Quite a few of the families of the men are planning to hold their own special commemorations on Spike on the centenary of the date when their relatives were transferred to the island, and many have already been liaising with the island’s heritage team to plan their special events.

Families are expected from as far away as Australia to celebrate their connection to the island.

Island manager John Crotty said: “The response [to the centenary] from the public has been considerable with a large amount of people volunteering original autograph books, artefacts and information about their relatives.

“Many people have discovered unknown links to rebels within their own families, which is a credit to the island research team.

“We would encourage anyone with any artefacts or story connected to the island to contact us, so we can catalogue the details”.


Artefacts and other items of historical importance as the Independence exhibition located on Spike Island (Pic: Michael O'Sullivan/OSM PHOTO)

Spike Island continues to grow

In July 2010, the island was handed over to Cork County Council to be developed into a tourist attraction, opening its doors in 2016 following a €6.5 million Euro upgrade.

Since then, with the backing of owners Cork County Council and assistance of Fáilte Ireland, the wonderful heritage of Spike Island has been developed and expertly interpreted.

Visitor numbers grew from 27,000 to over 81,000 in 2019.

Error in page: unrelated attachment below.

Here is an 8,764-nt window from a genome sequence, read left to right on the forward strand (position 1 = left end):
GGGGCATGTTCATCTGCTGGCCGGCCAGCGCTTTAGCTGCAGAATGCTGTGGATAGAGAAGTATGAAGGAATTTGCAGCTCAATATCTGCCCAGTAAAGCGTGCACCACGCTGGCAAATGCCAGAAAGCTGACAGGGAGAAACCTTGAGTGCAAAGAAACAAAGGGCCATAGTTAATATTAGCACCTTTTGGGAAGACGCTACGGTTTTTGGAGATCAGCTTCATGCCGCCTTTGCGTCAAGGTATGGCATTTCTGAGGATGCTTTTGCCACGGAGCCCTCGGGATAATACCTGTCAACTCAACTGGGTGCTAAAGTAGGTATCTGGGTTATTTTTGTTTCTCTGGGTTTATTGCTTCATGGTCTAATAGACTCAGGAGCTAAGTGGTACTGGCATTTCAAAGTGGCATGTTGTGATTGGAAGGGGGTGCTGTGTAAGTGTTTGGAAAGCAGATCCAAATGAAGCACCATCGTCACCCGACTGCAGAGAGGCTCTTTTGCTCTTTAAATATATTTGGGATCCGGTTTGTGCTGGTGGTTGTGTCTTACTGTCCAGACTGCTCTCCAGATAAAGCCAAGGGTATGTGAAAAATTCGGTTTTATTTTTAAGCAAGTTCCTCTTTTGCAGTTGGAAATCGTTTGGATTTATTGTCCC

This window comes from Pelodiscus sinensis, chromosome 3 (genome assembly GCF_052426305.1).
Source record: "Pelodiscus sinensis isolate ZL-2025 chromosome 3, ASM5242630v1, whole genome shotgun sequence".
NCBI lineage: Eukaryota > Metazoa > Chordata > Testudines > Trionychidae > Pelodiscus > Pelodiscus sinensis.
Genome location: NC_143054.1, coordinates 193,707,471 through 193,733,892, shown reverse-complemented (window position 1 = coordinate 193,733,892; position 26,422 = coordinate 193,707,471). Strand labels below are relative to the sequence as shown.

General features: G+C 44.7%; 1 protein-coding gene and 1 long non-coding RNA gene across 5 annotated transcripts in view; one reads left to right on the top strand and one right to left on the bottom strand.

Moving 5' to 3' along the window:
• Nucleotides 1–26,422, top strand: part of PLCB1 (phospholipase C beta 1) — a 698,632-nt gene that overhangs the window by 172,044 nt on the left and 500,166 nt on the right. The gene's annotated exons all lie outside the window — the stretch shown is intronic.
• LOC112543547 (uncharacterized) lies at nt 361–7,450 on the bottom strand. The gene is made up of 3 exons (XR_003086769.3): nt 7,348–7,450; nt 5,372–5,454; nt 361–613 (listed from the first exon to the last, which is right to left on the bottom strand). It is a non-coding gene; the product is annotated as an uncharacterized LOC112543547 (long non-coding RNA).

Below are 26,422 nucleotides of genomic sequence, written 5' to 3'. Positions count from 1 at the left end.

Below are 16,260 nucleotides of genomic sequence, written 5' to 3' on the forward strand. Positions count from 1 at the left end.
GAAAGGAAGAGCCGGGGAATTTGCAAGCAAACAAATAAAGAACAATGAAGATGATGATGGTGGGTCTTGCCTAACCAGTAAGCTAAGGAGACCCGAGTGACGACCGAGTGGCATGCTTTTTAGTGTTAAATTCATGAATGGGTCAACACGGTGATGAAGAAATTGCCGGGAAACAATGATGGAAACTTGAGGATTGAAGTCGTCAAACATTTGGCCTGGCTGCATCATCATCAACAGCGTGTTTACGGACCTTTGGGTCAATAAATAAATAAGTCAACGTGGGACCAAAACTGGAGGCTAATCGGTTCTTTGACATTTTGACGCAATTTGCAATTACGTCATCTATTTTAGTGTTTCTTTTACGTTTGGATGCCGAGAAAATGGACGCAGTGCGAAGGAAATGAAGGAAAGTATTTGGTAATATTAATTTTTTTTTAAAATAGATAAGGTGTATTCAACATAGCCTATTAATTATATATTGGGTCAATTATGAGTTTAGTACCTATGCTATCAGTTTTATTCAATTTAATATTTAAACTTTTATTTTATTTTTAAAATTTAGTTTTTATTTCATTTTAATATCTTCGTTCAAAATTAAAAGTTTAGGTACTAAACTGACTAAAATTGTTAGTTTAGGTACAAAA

Predictably, Covid decimated numbers in 2020 with a 52 per cent decrease to 39,000.

The island has a rich history, including use as a monastery in the 7th century, and saw centuries of quiet farming life.

The eyes of the world turned to the 104-acre outcrop in the late 1700’s when the British built the first of three forts on the island, built to defend the world’s largest navy and protect the world’s second largest natural harbour.

The third fort, started in 1804, is the 24-acre colossal that stands to this day, one of the largest star shaped forts in the world.

That same fort became a prison during the famine years and its convict numbers swelled to over 2300, making it the largest known prison in the world and the largest ever in Ireland or Britain.

It returned to military use in the 1880’s and after the 1921 prison opened and closed, another 17 years of British occupation followed.

In 1938 the island was handed from Britain to Ireland and it was occupied by the Irish Army until 1979 and the Irish Navy until 1985.

A fourth and final prison operated there from 1985 to 2004.

Visitors today can learn about this rich history in several museums, exhibitions, and original buildings, including the Gun Park - where a comprehensive collection of original artillery guns and vehicle are displayed.

Visitors can also walk the halls of the ‘Punishment block’, the original 1850’s prison, and the modern cells built following a riot on the island in 1985.

The island is anticipating high staycation demand in Ireland in 2021 as visitors shun risky foreign travel and rediscover their own heritage, particularly in this centenary year.